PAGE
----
Basic Science

Is it possible to create a perfect vacuum?

The universe is bustling with matter and energy. Even in the vast apparent emptiness of intergalactic space, there’s one hydrogen atom per cubic meter. That’s not the mention a barrage of particles and electromagnetic radiation passing every which way from stars, galaxies, and into black holes.

There’s even radiation left over from the Big Bang. So is there such thing as a total absence of everything? This isn’t just a thought experiment. Empty spaces, or vacuums, are incredibly useful. Inside our homes, most vacuum cleaners work by using a fan to create a low-pressure relatively empty area that sucks matter in to fill the void. But that’s far from empty.

There’s still plenty of matter bouncing around. Manufacturers rely on more thorough, sealed vacuums for all sorts of purposes. That includes vacuum-packed food that stays fresh longer, and the vacuums inside early light bulbs that protected filaments from degrading. These vacuums are generally created with some version of what a vacuum cleaner does using high-powered pumps that create enough suction to remove as many stray atoms as possible. But the best of these industrial processes tends to leave hundreds of millions of atoms per cubic centimeter of space.

That isn’t empty enough for scientists who work on experiments, like the Large Hadron Collider, where particle beams need to circulate at close to the speed of light for up to ten hours without hitting any stray atoms. So how do they create a vacuum? The LHC’s pipes are made of materials, like stainless steel, that don’t release any of their own molecules and are lined with a special coating to absorb stray gases.

Raising the temperature to 200 degrees Celsius burns off any moisture, and hundreds of vacuum pumps take two weeks to trap enough gas and debris out of the pipes for the collider’s incredibly sensitive experiments. Even with all this, the Large Hadron Collider isn’t a perfect vacuum. In the emptiest places, there are still about 100,000 particles per cubic centimeter. But let’s say an experiment like that could somehow get every last atom out. There’s still an unfathomably huge amount of radiation all around us that can pass right through the walls. Every second, about 50 muons from cosmic rays, 10 million neutrinos coming directly from the Big Bang, 30 million photons from the cosmic microwave background, and 300 trillion neutrinos from the Sun pass through your body.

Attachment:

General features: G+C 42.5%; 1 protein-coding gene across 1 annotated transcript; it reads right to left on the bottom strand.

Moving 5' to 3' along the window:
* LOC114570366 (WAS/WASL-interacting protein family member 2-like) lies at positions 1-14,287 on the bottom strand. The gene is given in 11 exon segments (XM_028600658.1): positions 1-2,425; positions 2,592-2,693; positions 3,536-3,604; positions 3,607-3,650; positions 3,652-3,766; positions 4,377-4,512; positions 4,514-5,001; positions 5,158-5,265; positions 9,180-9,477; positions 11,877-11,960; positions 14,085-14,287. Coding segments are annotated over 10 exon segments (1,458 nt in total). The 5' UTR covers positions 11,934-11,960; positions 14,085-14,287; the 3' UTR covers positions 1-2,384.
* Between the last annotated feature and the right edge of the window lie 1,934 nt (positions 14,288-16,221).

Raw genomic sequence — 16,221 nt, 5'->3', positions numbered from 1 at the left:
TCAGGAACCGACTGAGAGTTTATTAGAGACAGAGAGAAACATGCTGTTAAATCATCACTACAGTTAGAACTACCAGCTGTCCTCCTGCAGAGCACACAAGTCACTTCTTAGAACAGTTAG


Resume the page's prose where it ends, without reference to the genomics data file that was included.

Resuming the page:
It is possible to shield vacuum chambers with substances, including water, that absorb and reflect this radiation, except for neutrinos. Let’s say you’ve somehow removed all of the atoms and blocked all of the radiation. Is the space now totally empty? Actually, no. All space is filled with what physicists call quantum fields. What we think of as subatomic particles, electrons and photons and their relatives, are actually vibrations in a quantum fabric that extends throughout the universe. And because of a physical law called the Heisenberg Principle, these fields never stop oscillating, even without any particles to set off the ripples.

They always have some minimum fluctuation called a vacuum fluctuation. This means they have energy, a huge amount of it. Because Einstein’s equations tell us that mass and energy are equivalent, the quantum fluctuations in every cubic meter of space have an energy that corresponds to a mass of about four protons. In other words, the seemingly empty space inside your vacuum would actually weigh a small amount. Quantum fluctuations have existed since the earliest moments of the universe.

In the moments after the Big Bang, as the universe expanded, they were amplified and stretched out to cosmic scales. Cosmologists believe that these original quantum fluctuations were the seeds of everything we see today: galaxies and the entire large scale structure of the universe, as well as planets and solar systems.

They’re also the center of one of the greatest scientific mysteries of our time because according to the current theories, the quantum fluctuations in the vacuum of space ought to have 120 orders of magnitude more energy than we observe. Solving the mystery of that missing energy may entirely rewrite our understanding of physics and the universe. If you enjoyed this lesson, please consider supporting our nonprofit mission on

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